All that is to say that even if I give a therapeutic massage, I typically have medically oriented goals in mind. I’m on the lookout for clients needing other support professionals as with mental health counselors specializing in grief with complications or various community support groups as with Grief Share.
JMS: What is your favorite type of bodywork?
Carole Suzanne Jackson: “My favorite type of bodywork is difficult to say. It’s more enjoyable for me to give therapeutic massage because it isn’t so exacting. In contrast, Medical Massage is not only more demanding physically and mentally, with complicated Medical Massage cases, I often spend much time researching and confirming I’m on target with their optimal treatment plans.
However, achieving dramatic life-changing results is what drives me. I have been that person with chronic debilitating pain. I personally know that PAIN-FREE LIVING CHANGES . . . relationships, careers, productivity . . . EVERYTHING. That is the reason Medical Massage is my favorite body work. Clinically tested MM massage is the only bodywork I know that can completely resolve most soft tissue issues. When we can resolve 80% of all migraine type headaches, for example, we restore quality of life. We are changing EVERYTHING for those people who can now break free of debilitating pain. That is what makes my investment in MM the most worthwhile—the high potential of full restoration.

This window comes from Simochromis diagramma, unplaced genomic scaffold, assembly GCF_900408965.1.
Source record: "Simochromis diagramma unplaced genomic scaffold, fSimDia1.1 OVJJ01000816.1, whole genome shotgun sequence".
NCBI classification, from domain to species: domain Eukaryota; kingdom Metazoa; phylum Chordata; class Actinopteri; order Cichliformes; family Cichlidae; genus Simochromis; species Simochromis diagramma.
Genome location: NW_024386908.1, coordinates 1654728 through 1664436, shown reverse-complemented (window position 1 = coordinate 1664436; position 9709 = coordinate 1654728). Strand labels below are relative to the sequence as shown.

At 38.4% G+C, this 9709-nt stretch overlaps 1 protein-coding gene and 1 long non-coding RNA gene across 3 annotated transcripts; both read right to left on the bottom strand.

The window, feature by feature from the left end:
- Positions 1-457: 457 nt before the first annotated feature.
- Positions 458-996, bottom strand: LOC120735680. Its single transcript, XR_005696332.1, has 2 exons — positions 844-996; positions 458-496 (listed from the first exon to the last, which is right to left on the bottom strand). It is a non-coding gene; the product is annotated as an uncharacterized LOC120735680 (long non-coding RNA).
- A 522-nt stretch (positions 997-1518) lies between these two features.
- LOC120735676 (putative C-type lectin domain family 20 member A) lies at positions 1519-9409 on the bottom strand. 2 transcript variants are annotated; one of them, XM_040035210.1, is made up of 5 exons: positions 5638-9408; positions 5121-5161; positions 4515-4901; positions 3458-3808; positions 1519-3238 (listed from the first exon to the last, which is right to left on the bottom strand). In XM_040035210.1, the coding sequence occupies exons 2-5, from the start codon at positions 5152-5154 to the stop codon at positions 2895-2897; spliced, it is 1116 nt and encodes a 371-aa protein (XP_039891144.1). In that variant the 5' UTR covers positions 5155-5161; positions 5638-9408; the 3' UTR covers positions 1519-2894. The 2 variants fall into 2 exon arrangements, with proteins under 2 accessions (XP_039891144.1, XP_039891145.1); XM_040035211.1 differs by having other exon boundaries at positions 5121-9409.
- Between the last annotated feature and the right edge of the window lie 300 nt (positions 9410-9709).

JMS: What is your advice for JMS readers?
Carole Suzanne Jackson: “If you are a Medical Massage clinician, do not be afraid to charge what you are worth. Know the value you offer. Understand that even at a significantly higher price point per session, the result(s) you provide are a bargain. You give people increased earning power when they can now operate at full capacity in their careers. You save them money when they can establish pain free living in only four sessions. You save them money when they can cut overall cost in half for fully managing a condition like scoliosis. You save them money when they can avoid unnecessary surgery and all the costs associated with that.
When you can deliver those kinds of results, people know you are worth it and with your help, they will realize they can save money and time by spending more money per session with a highly skilled clinician. It is a disservice to your clients when you limit your prices to the
average cost of massage in your area. That price doesn’t reflect the value you offer and it will not sustain the investment of your time and money to be able to provide superior results.
My personal ‘Thank You’ for the Science Of Massage Institute and Dr. Ross Turchaninov.
Thank you, not just for the honor of being selected as Person of the Month, but for your dedication to bringing clinically tested MEDICAL MASSAGE PROTOCOLs to the United States— protocols that allow us to save the nation millions of dollars in healthcare costs.
Thank you for developing teaching methods and support resources that make it possible for a person of average intelligence like me to change EVERYTHING by helping people through restoration of proper relations between different layers of the soft tissues!
Category: Person of the Month
Tags: 2017 Issue #1